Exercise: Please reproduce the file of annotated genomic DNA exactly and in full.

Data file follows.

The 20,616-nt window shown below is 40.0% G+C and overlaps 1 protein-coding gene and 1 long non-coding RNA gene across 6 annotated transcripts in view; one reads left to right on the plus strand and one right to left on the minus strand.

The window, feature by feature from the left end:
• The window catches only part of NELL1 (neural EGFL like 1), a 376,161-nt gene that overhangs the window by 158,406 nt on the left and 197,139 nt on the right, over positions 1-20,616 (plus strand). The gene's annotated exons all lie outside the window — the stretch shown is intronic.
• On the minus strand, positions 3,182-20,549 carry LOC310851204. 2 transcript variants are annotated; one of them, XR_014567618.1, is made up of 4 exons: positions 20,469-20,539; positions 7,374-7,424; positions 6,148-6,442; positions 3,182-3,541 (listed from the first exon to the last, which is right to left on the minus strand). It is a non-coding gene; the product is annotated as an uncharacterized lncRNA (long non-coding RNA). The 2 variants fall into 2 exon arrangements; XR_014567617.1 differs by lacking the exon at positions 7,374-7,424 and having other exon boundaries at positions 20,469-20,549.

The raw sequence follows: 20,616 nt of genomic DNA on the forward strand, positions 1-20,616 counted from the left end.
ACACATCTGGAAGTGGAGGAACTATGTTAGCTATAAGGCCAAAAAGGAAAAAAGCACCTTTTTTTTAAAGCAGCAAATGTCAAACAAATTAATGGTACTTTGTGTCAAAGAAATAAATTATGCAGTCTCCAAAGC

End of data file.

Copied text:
The 20,616-nt window shown below is 40.0% G+C and overlaps 1 protein-coding gene and 1 long non-coding RNA gene across 6 annotated transcripts in view; one reads left to right on the plus strand and one right to left on the minus strand.

The window, feature by feature from the left end:
• The window catches only part of NELL1 (neural EGFL like 1), a 376,161-nt gene that overhangs the window by 158,406 nt on the left and 197,139 nt on the right, over positions 1-20,616 (plus strand). The gene's annotated exons all lie outside the window — the stretch shown is intronic.
• On the minus strand, positions 3,182-20,549 carry LOC310851204. 2 transcript variants are annotated; one of them, XR_014567618.1, is made up of 4 exons: positions 20,469-20,539; positions 7,374-7,424; positions 6,148-6,442; positions 3,182-3,541 (listed from the first exon to the last, which is right to left on the minus strand). It is a non-coding gene; the product is annotated as an uncharacterized lncRNA (long non-coding RNA). The 2 variants fall into 2 exon arrangements; XR_014567617.1 differs by lacking the exon at positions 7,374-7,424 and having other exon boundaries at positions 20,469-20,549.

The raw sequence follows: 20,616 nt of genomic DNA on the forward strand, positions 1-20,616 counted from the left end.
ACACATCTGGAAGTGGAGGAACTATGTTAGCTATAAGGCCAAAAAGGAAAAAAGCACCTTTTTTTTAAAGCAGCAAATGTCAAACAAATTAATGGTACTTTGTGTCAAAGAAATAAATTATGCAGTCTCCAAAGC